Real-time, multiformat efficiency
Most file-to-file transcoding solutions can create multiple output formats from a single source. However, when capturing and encoding from a live source or tape in real time, solutions differ considerably. (See Figure 1.) Some output only a single compression format, resolution and bit rate at a time. Others can output multiple resolutions and bit rates concurrently but only in a single format, while the most flexible solutions can capture and encode to multiple formats and output parameters simultaneously in real time.
This latter class of encoding solution offers numerous benefits:
- Less equipment
By eliminating the need for separate encoders for each format, multiformat systems reduce space and power requirements while lowering equipment acquisition costs.
- Reduced operational complexity
While separate encoders for each format could be deployed in parallel to achieve simultaneous deliverables, doing so adds to the complexity of the workflow. Automation requirements would increase to ensure that all encoding is perfectly synchronized, while any change to the combinations of desired deliverables may involve rerouting of signals between the encoders and reconfiguration of the settings on multiple systems.
- Faster turnaround
Systems that support multiple formats, but not concurrently, can still reduce overall equipment requirements, but require multiple passes from a repeatable source (such as tape) to achieve the desired deliverables. By performing multiformat encodes in a single real-time pass, significant time is saved.
- Less wear on supporting equipment
If the source content is tape-based, each additional ingest and encoding pass incurs another complete playout of the tape content, causing additional wear on the deck.
- Flexible redeployment
A broadcaster's encoding needs today may be very different in the not-so-distant future, and multiformat systems can easily be redeployed and repurposed. Significant changes in preferred deliverable formats (for example, from On2 VP6 to H.264 on a Web site) may also be transitioned by offering both formats in parallel on an interim basis to reduce viewer alienation.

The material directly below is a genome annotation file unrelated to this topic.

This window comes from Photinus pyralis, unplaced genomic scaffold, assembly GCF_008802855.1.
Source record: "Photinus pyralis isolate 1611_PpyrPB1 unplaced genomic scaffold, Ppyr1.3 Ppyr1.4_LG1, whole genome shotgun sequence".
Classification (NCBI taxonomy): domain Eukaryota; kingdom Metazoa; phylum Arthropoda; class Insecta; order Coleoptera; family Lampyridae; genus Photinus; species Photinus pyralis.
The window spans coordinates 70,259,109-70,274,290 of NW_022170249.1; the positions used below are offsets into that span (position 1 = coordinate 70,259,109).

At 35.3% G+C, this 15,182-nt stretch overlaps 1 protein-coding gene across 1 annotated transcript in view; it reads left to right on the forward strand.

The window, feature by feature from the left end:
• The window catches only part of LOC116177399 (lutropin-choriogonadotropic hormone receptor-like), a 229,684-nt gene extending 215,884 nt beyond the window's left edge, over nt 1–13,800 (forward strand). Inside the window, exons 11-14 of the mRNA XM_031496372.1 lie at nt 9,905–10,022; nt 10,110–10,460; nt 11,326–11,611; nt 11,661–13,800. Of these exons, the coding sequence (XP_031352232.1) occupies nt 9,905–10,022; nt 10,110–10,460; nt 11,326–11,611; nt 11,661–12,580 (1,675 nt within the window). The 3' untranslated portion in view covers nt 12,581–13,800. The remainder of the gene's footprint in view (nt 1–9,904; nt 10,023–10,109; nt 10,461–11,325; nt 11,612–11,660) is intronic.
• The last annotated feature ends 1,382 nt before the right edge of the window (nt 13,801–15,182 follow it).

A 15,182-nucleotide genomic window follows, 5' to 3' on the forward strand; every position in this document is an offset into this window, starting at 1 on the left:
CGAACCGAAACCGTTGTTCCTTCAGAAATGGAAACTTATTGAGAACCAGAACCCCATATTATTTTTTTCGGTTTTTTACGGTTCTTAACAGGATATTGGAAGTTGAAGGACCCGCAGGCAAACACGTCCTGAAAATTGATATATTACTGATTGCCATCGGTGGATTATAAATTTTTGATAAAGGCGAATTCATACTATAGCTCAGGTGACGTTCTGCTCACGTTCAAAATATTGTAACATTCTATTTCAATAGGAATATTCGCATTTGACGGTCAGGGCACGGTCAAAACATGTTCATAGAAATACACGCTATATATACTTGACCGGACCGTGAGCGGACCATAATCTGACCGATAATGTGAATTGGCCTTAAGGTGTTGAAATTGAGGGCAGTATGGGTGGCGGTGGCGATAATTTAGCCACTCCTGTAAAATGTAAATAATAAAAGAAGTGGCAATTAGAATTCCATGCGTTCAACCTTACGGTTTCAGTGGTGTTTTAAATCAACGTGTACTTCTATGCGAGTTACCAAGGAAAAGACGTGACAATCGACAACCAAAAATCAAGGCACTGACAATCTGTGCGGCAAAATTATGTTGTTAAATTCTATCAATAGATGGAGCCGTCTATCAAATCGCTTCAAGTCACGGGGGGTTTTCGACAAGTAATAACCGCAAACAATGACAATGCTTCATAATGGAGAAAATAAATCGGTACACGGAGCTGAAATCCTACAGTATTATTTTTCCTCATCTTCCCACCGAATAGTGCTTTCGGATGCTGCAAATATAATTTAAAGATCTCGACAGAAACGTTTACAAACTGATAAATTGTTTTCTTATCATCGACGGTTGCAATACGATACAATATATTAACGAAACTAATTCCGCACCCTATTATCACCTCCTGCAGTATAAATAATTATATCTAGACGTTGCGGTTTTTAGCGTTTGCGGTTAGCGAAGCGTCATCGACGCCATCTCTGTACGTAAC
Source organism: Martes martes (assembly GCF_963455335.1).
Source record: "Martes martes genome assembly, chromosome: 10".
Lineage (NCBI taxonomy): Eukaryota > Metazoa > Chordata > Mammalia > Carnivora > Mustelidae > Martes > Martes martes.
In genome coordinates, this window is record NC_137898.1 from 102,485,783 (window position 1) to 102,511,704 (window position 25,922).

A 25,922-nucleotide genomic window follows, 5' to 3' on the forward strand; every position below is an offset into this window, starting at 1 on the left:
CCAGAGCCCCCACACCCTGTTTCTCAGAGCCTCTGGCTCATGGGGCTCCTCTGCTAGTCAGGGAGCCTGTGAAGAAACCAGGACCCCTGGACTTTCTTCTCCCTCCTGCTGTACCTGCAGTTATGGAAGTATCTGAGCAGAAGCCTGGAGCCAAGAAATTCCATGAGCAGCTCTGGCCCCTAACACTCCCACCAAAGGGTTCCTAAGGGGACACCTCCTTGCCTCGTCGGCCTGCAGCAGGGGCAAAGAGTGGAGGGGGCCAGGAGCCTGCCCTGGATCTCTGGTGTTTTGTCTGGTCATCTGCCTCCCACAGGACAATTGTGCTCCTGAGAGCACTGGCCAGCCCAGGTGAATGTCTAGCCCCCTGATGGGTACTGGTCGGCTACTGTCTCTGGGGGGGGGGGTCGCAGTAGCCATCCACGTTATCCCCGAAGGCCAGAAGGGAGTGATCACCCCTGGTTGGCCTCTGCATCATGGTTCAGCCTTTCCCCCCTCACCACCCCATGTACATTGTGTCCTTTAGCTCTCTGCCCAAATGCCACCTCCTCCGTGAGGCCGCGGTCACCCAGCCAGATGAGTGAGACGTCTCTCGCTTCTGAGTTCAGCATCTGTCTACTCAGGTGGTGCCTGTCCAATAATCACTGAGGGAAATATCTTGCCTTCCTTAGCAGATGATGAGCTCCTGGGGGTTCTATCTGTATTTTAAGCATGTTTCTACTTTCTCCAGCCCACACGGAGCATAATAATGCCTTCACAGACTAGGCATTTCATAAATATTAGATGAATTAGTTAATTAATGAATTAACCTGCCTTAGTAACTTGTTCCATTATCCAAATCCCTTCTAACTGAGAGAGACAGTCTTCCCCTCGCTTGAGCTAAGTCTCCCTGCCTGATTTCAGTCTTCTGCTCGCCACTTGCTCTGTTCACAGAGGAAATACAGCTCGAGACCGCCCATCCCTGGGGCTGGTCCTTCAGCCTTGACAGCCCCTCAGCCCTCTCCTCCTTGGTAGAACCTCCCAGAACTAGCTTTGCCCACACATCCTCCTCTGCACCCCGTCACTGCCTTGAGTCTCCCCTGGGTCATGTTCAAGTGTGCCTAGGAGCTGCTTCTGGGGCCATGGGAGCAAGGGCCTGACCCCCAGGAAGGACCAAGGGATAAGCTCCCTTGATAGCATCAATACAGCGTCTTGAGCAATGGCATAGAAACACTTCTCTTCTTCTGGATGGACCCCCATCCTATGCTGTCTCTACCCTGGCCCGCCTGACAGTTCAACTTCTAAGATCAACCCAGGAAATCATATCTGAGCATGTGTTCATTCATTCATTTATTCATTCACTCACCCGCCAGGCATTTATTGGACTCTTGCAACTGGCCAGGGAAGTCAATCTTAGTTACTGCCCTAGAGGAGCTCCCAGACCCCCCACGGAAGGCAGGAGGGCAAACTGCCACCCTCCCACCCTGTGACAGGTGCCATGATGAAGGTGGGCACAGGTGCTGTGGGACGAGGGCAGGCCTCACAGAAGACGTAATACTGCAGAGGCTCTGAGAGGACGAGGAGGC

While all of these benefits are advantageous operationally to the content provider performing the encoding, the speed of turnaround is particularly noteworthy, as timely availability of content is critical to audience acquisition and retention. Timeliness is particularly significant with news and sports content, but even extends to longer-form content such as episodic series.
Hardware and software
For an encoder to ingest content from a live or tape-based source, it must have at least a basic hardware component to interface to analog or SDI sources. But, precompression image processing and the actual compression itself may be performed in hardware or software.
Systems relying solely on hardware compression tend to be limited in the breadth of supported encoding formats. Even where the hardware supports multiple formats, it may only be able to do one at any given time. Furthermore, while compression formats such as MPEG-2 are relatively mature, newer formats such as H.264 are still evolving, and new formats continue to emerge. While most hardware-centric encoders are firmware-upgradeable with certain extensions of existing formats, more dramatic extensions or completely new formats may require new hardware. As such, these hardware-centric encoders are not well-suited to multiplatform, multiformat applications, but may be appropriate for usages targeting a single platform (such as a live satellite channel).